Although blowing the shofar is prescribed by Torah law, under certain circumstances Rabbinical decrees can override it and actually prohibit blowing the shofar entirely. The Sages determined that one must forego a positive Torah commandment if the alternative would be to transgress any Rabbinical prohibition. Therefore if a shofar was buried under a pile of rocks or another type of object that is forbidden to move on Yom Tov, or if was resting on a tree branch or beyond the 2,000 cubits we are permitted to walk, or on the far side of a river, we simply cannot fulfill the mitzvah.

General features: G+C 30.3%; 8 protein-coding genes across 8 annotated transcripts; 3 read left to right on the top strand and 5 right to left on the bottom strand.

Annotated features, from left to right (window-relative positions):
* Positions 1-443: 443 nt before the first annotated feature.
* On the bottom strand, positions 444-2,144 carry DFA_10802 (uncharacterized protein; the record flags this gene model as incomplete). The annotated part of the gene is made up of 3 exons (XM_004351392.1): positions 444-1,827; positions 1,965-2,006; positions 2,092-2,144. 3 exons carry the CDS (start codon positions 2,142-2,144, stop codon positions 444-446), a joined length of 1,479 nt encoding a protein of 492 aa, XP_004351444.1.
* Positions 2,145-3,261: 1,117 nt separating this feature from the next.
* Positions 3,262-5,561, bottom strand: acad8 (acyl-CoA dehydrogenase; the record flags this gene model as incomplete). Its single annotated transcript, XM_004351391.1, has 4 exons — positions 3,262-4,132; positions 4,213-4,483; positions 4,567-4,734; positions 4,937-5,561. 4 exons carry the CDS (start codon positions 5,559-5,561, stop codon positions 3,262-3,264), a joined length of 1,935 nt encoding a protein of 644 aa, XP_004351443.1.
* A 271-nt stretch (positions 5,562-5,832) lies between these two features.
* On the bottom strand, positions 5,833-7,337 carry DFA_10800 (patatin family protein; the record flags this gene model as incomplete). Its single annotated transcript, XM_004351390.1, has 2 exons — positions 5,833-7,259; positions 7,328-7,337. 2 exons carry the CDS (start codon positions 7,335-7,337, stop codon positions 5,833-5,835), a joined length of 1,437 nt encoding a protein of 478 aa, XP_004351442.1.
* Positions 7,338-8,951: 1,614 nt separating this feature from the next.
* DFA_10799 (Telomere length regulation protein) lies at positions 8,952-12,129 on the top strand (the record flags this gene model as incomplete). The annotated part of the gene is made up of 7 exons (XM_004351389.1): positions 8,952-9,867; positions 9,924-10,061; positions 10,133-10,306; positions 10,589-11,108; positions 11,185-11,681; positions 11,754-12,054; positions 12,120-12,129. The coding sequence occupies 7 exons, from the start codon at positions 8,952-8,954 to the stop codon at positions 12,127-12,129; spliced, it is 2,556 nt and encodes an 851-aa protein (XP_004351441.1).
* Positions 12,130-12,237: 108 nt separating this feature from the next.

Although a Jew is not permitted to ask a non-Jew to do a Torah prohibition for him on Yom Tov, it is permitted to ask him to do a Rabbinical prohibition when a mitzvah is involved. Thus the Mishnah Berurah (586, 21 s.v. 86), citing the Chayei Adam (140, 19), writes that if a shofar must be brought across a river by boat, it would be permitted to have a non-Jew transport it, if no other option is available.
The Mishnah Berurah adds that even if you had a type of shofar other than a a ram’s horn shofar, it would be permitted to have a non-Jew bring a ram’s horn shofar, which is considered the preferred way to fulfill the mitzvah